It is noticeable that the Commission has regarded ouster clauses in domestic legislation and situations of serious or massive violations as likely to result in domestic remedies being unduly prolonged. However, it has also considered the question of the unavailability of local remedies where the procedure is unduly prolonged owing to the length of time taken before the domestic courts. In Mouvement Burkinabé des droits de l'Homme et des Peuples v Burkina Faso, where some of the victims had spent as long as 15 years trying to obtain redress for violations arising from disappearances and assassinations before the national courts without any success, the Commission implicitly admitted that the domestic remedies were unduly prolonged. [72] Interestingly, the Commission's views in the Modise case were a little baffling in some respects. The facts show that the complainant had sought recognition of his status as a Botswana citizen by birth before the national courts for over 16 years prior to filing a communication with the Commission. [73] Although in the end the Commission concerned itself with the fact of wilful obstruction of national legal procedures by Botswana through repeated deportations of the complainant, [74] the pronouncement that 'if issues related to the acquisition of full citizenship are not resolved by competent domestic judicial authorities Mr Modise can resort once more to the Commission' [75] is baffling. After battling for 16 years before domestic courts to establish his claim to citizenship by birth without success, what good would be achieved by referring the complainant to the same institutions? [76]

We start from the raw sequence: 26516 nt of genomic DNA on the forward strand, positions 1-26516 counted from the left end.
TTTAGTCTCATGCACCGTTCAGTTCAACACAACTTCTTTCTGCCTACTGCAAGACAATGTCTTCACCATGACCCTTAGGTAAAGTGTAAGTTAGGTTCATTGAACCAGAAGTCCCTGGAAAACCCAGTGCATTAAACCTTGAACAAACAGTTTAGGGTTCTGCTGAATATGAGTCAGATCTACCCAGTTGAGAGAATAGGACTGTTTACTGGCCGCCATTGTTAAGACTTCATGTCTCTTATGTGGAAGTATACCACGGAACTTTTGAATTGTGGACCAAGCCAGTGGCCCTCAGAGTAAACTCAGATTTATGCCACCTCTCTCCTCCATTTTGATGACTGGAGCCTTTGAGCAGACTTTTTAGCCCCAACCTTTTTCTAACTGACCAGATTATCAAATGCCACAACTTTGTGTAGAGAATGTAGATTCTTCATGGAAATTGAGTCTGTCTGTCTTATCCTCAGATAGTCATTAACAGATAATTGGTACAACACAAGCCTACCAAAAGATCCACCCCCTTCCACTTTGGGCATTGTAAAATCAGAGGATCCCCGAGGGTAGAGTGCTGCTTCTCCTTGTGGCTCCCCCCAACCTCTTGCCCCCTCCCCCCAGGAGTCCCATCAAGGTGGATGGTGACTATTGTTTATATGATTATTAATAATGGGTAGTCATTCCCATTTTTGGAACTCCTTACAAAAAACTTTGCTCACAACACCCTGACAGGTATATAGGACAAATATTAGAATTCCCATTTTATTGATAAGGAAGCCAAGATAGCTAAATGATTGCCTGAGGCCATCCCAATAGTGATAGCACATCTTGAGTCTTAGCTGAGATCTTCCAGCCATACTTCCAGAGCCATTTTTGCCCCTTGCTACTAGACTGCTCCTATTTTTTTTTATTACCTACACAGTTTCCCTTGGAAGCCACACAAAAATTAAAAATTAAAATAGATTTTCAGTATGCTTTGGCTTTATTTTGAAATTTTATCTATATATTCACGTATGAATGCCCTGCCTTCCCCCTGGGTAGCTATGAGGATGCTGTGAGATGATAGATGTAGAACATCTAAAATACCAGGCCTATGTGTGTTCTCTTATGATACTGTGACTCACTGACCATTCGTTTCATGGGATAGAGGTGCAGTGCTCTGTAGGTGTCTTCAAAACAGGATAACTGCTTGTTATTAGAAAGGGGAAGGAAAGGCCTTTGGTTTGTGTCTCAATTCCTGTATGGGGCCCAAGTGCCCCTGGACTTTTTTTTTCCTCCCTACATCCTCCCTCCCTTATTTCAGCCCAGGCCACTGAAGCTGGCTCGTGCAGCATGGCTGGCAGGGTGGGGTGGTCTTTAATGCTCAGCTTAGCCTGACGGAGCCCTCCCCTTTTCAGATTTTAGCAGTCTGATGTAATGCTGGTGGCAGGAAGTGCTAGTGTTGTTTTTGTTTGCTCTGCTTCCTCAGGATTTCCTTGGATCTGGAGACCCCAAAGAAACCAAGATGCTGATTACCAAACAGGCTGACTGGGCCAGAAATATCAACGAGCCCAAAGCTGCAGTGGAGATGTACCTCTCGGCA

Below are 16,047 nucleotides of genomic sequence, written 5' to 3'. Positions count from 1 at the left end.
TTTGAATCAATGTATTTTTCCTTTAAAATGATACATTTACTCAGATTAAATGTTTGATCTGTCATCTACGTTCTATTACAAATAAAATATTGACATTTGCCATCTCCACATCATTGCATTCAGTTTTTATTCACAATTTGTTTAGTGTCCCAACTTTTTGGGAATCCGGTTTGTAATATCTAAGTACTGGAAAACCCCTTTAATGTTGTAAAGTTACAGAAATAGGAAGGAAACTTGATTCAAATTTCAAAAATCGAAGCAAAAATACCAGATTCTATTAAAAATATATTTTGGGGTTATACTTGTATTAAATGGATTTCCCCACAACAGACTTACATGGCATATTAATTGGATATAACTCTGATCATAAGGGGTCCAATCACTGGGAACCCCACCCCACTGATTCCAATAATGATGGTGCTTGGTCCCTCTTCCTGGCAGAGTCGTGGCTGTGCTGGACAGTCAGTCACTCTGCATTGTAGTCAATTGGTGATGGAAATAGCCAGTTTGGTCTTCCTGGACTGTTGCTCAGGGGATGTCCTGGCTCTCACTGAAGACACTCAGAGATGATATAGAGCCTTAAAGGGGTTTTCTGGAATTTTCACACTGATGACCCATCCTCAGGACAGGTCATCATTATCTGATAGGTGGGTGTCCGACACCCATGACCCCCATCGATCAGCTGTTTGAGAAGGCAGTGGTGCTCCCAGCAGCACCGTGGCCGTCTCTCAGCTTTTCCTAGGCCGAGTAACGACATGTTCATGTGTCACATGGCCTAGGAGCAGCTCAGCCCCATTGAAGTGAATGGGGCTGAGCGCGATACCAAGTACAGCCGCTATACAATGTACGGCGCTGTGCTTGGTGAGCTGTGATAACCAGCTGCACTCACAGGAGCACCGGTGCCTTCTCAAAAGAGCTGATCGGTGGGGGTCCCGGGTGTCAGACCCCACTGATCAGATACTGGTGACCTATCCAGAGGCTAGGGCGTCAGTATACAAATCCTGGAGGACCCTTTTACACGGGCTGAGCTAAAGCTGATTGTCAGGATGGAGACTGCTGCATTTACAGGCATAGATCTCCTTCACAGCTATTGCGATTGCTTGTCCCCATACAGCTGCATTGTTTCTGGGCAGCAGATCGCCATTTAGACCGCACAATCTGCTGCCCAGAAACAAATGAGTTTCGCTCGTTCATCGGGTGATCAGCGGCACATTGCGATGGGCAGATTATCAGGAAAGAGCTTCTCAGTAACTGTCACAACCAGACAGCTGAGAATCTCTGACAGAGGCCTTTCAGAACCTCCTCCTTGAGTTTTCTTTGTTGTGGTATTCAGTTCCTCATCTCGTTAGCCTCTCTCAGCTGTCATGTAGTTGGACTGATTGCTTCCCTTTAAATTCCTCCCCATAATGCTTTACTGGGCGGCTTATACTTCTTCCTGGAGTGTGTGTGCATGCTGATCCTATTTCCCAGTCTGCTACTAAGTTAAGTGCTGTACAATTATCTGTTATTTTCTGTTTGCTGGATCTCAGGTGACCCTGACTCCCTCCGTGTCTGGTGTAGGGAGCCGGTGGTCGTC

The Commission seems to take the view that the 'unduly prolonged' nature of local remedies is to be determined from the moment of initiation of local proceedings before national courts and submission of a communication to the Commission. However, it has been argued that it may be 'relevant to consider whether local remedies have not yet been exhausted at the time the Commission considers the communication (especially if the complainant has kept on trying to exhaust local remedies, after submission of the communication)'. [77] This is especially so where, as in the early communications, the Commission took inordinately long periods before rendering decisions on admissibility with regard to the exhaustion of local remedies. [78]